What track are you most proud of for Boot Hill Heroes?
Probably the Saints-Little Gang’s main theme. I tried to capture the way the choir sort of goes at full blast in a lot of Morricone’s work, it’s super harsh-sounding and gives you a sense of crazy-eyed lawless danger. It’s like they’re yelling out notes.
If you could tell someone who listens to the music in Boot Hill Heroes to try to listen for specifically? Such as interesting motifs or recurring themes?
I’m a sucker for leitmotif and use it heavily in almost everything I do, so there are about 6 different themes that pop up in various places. But most of all, I used the harmonica in a certain way which is a nod to the “weeeeeee, boop beeeeeep, berp bweeeeep weeee bwoooeeee weeeoooo” alien motif that you hear all over the Earthbound soundtrack. It’s not nearly as obvious as that, but it’s in there.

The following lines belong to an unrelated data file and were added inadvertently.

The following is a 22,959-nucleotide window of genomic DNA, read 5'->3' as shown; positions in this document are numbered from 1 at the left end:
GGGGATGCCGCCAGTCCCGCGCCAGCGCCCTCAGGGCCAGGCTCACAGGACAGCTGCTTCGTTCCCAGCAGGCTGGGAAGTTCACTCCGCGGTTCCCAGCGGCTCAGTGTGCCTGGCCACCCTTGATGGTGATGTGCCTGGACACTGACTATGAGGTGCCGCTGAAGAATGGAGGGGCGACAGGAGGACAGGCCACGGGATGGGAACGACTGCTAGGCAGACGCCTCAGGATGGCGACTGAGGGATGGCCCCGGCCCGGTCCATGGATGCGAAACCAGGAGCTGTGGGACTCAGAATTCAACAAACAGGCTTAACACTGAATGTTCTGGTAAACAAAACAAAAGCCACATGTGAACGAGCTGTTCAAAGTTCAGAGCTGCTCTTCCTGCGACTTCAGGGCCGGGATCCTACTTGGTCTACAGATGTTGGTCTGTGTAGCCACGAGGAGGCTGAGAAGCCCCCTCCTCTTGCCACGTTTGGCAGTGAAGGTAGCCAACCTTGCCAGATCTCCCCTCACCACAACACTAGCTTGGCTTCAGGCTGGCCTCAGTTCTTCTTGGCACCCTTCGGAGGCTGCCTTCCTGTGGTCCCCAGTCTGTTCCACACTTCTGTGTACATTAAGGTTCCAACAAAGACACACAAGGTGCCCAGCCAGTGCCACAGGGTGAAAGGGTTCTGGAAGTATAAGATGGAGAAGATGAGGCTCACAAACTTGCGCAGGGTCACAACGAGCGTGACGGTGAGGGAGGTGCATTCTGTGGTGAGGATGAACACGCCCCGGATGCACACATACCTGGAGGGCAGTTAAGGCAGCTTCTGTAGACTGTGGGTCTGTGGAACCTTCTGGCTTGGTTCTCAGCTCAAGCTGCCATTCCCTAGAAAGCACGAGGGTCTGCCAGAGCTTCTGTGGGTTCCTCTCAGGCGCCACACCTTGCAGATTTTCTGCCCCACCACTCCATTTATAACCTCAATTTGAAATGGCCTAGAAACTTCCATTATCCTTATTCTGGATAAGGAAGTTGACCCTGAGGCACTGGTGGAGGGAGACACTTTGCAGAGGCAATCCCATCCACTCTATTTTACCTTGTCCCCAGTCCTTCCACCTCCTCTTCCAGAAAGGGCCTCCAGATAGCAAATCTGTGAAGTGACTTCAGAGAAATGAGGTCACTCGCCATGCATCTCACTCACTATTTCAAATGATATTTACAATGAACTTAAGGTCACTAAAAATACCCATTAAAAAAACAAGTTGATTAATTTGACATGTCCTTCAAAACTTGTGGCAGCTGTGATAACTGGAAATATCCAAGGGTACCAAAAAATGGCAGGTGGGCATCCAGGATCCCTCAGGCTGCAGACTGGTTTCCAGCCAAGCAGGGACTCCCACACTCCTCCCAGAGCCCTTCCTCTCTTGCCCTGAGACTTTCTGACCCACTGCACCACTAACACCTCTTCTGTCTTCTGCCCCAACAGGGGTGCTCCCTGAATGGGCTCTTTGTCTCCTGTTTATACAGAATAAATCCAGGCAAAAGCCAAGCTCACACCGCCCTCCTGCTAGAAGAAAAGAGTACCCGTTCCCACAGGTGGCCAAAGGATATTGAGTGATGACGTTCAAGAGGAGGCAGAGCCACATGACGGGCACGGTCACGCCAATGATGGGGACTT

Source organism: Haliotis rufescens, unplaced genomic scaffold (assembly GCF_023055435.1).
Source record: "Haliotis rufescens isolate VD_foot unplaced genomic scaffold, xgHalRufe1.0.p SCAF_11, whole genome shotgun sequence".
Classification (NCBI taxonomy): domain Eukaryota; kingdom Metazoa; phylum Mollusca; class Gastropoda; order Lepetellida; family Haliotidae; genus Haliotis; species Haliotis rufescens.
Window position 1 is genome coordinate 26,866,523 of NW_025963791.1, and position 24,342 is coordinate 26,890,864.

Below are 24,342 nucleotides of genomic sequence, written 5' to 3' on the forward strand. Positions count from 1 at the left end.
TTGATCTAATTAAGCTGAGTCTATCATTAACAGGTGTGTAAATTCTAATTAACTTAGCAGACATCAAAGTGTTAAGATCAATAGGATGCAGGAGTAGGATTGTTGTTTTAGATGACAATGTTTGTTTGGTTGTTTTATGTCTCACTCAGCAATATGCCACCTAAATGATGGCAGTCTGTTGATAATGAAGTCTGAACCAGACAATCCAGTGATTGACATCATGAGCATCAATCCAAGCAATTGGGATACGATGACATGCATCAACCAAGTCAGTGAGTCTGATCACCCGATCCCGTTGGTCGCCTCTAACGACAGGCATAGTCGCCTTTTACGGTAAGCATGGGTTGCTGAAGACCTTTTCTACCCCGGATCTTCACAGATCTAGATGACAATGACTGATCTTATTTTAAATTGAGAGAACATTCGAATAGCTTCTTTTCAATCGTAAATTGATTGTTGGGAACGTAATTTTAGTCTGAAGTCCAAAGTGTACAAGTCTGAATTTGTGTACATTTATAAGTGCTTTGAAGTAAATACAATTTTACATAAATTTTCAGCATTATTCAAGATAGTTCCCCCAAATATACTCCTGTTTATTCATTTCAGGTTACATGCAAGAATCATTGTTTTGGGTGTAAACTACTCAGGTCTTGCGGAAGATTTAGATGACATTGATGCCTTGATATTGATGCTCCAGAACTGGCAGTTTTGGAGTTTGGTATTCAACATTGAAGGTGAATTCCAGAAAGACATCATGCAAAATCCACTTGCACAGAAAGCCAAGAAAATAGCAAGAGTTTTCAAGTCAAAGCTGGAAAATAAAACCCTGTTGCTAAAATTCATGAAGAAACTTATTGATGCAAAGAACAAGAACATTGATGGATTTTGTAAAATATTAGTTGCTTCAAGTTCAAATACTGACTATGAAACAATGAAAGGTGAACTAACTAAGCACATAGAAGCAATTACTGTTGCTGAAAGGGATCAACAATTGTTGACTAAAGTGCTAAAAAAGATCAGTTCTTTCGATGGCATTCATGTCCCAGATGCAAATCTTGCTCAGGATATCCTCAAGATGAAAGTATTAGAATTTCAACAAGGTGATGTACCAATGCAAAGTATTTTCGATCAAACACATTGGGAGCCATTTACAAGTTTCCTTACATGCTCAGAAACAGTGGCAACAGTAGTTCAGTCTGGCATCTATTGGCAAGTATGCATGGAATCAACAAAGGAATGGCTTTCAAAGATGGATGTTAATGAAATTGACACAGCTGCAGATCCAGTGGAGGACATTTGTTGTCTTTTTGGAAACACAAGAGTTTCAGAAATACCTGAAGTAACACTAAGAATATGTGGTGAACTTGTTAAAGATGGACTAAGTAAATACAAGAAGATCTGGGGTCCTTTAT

Where can people here a sample of the Boot Hill Heroes soundtrack now? Why did you choose those tracks to make public?
I put up four tracks at https://soundcloud.com/virtjk/sets/boot-hill-heroes-music-teaser and chose them mainly for variety — a battle theme, the Saloon Rag, and a couple more emotional or “genre-themed” pieces. It was hard to pick favorites, but I tried to approach it as a “first impression” to give people an idea of what to expect. Haha, just kidding. I threw darts at a printout of the track list.
If you could be any character in Boot Hill Heroes, who would you choose to be?
I’d be Doc. There’s almost nothing about my past that is remotely mysterious, since I have no shame and will answer any question posed. So, as long as we’re role-playing…
Download three tracks from the Boot Hill Heroes soundtrack here!